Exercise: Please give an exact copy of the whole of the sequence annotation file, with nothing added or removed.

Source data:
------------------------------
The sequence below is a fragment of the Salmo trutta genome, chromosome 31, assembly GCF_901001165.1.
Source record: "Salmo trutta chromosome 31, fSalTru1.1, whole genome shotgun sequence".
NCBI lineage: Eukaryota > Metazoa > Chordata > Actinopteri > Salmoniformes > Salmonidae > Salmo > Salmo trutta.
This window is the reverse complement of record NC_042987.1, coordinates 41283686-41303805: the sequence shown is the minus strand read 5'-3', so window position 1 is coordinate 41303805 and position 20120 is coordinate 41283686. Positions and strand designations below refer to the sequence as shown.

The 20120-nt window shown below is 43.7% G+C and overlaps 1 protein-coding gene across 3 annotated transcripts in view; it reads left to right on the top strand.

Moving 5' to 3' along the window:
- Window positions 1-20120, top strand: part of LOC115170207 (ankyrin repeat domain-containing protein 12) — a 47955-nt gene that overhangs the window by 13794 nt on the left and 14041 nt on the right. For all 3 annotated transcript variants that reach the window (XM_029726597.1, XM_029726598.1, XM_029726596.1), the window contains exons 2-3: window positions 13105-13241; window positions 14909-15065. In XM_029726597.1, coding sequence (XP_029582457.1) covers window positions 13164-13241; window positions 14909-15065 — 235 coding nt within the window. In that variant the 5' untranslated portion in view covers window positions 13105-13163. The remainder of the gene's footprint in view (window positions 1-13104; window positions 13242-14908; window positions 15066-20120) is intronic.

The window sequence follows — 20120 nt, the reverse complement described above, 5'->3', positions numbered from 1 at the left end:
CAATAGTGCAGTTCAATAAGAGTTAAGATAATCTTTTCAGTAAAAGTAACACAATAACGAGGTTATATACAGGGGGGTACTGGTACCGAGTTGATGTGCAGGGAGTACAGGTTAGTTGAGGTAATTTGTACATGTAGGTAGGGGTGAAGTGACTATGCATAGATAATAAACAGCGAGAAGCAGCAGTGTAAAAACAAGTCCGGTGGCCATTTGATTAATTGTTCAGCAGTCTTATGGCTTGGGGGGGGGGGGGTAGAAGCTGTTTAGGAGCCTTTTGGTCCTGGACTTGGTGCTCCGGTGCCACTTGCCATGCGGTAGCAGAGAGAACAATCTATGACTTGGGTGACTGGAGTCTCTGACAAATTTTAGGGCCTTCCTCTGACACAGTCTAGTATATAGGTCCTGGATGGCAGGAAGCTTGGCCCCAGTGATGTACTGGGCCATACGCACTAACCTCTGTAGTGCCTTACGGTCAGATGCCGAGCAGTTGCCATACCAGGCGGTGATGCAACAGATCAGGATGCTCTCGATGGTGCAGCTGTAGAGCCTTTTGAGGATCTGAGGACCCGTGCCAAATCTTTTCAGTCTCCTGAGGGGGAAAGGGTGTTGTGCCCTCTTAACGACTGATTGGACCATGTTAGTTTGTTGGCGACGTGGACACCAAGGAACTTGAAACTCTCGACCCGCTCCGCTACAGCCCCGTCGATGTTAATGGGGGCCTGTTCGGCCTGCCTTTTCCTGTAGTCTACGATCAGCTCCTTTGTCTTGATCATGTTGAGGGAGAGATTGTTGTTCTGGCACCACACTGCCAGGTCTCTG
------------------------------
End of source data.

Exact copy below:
The sequence below is a fragment of the Salmo trutta genome, chromosome 31, assembly GCF_901001165.1.
Source record: "Salmo trutta chromosome 31, fSalTru1.1, whole genome shotgun sequence".
NCBI lineage: Eukaryota > Metazoa > Chordata > Actinopteri > Salmoniformes > Salmonidae > Salmo > Salmo trutta.
This window is the reverse complement of record NC_042987.1, coordinates 41283686-41303805: the sequence shown is the minus strand read 5'-3', so window position 1 is coordinate 41303805 and position 20120 is coordinate 41283686. Positions and strand designations below refer to the sequence as shown.

The 20120-nt window shown below is 43.7% G+C and overlaps 1 protein-coding gene across 3 annotated transcripts in view; it reads left to right on the top strand.

Moving 5' to 3' along the window:
- Window positions 1-20120, top strand: part of LOC115170207 (ankyrin repeat domain-containing protein 12) — a 47955-nt gene that overhangs the window by 13794 nt on the left and 14041 nt on the right. For all 3 annotated transcript variants that reach the window (XM_029726597.1, XM_029726598.1, XM_029726596.1), the window contains exons 2-3: window positions 13105-13241; window positions 14909-15065. In XM_029726597.1, coding sequence (XP_029582457.1) covers window positions 13164-13241; window positions 14909-15065 — 235 coding nt within the window. In that variant the 5' untranslated portion in view covers window positions 13105-13163. The remainder of the gene's footprint in view (window positions 1-13104; window positions 13242-14908; window positions 15066-20120) is intronic.

The window sequence follows — 20120 nt, the reverse complement described above, 5'->3', positions numbered from 1 at the left end:
CAATAGTGCAGTTCAATAAGAGTTAAGATAATCTTTTCAGTAAAAGTAACACAATAACGAGGTTATATACAGGGGGGTACTGGTACCGAGTTGATGTGCAGGGAGTACAGGTTAGTTGAGGTAATTTGTACATGTAGGTAGGGGTGAAGTGACTATGCATAGATAATAAACAGCGAGAAGCAGCAGTGTAAAAACAAGTCCGGTGGCCATTTGATTAATTGTTCAGCAGTCTTATGGCTTGGGGGGGGGGGGGTAGAAGCTGTTTAGGAGCCTTTTGGTCCTGGACTTGGTGCTCCGGTGCCACTTGCCATGCGGTAGCAGAGAGAACAATCTATGACTTGGGTGACTGGAGTCTCTGACAAATTTTAGGGCCTTCCTCTGACACAGTCTAGTATATAGGTCCTGGATGGCAGGAAGCTTGGCCCCAGTGATGTACTGGGCCATACGCACTAACCTCTGTAGTGCCTTACGGTCAGATGCCGAGCAGTTGCCATACCAGGCGGTGATGCAACAGATCAGGATGCTCTCGATGGTGCAGCTGTAGAGCCTTTTGAGGATCTGAGGACCCGTGCCAAATCTTTTCAGTCTCCTGAGGGGGAAAGGGTGTTGTGCCCTCTTAACGACTGATTGGACCATGTTAGTTTGTTGGCGACGTGGACACCAAGGAACTTGAAACTCTCGACCCGCTCCGCTACAGCCCCGTCGATGTTAATGGGGGCCTGTTCGGCCTGCCTTTTCCTGTAGTCTACGATCAGCTCCTTTGTCTTGATCATGTTGAGGGAGAGATTGTTGTTCTGGCACCACACTGCCAGGTCTCTG